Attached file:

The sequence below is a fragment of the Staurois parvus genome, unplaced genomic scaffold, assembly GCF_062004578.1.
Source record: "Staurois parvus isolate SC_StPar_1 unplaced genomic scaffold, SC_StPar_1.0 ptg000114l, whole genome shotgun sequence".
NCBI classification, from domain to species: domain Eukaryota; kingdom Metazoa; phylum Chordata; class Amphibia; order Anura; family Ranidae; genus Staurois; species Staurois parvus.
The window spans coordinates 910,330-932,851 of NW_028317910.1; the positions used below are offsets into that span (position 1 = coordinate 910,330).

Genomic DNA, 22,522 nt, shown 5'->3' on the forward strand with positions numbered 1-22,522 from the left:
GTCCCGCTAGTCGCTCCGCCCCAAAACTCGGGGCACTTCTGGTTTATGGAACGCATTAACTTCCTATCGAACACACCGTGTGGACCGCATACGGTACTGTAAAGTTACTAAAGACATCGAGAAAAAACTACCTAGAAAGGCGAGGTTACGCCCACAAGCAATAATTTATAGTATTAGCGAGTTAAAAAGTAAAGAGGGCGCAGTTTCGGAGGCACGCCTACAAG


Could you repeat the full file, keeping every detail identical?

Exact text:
The sequence below is a fragment of the Staurois parvus genome, unplaced genomic scaffold, assembly GCF_062004578.1.
Source record: "Staurois parvus isolate SC_StPar_1 unplaced genomic scaffold, SC_StPar_1.0 ptg000114l, whole genome shotgun sequence".
NCBI classification, from domain to species: domain Eukaryota; kingdom Metazoa; phylum Chordata; class Amphibia; order Anura; family Ranidae; genus Staurois; species Staurois parvus.
The window spans coordinates 910,330-932,851 of NW_028317910.1; the positions used below are offsets into that span (position 1 = coordinate 910,330).

Genomic DNA, 22,522 nt, shown 5'->3' on the forward strand with positions numbered 1-22,522 from the left:
GTCCCGCTAGTCGCTCCGCCCCAAAACTCGGGGCACTTCTGGTTTATGGAACGCATTAACTTCCTATCGAACACACCGTGTGGACCGCATACGGTACTGTAAAGTTACTAAAGACATCGAGAAAAAACTACCTAGAAAGGCGAGGTTACGCCCACAAGCAATAATTTATAGTATTAGCGAGTTAAAAAGTAAAGAGGGCGCAGTTTCGGAGGCACGCCTACAAG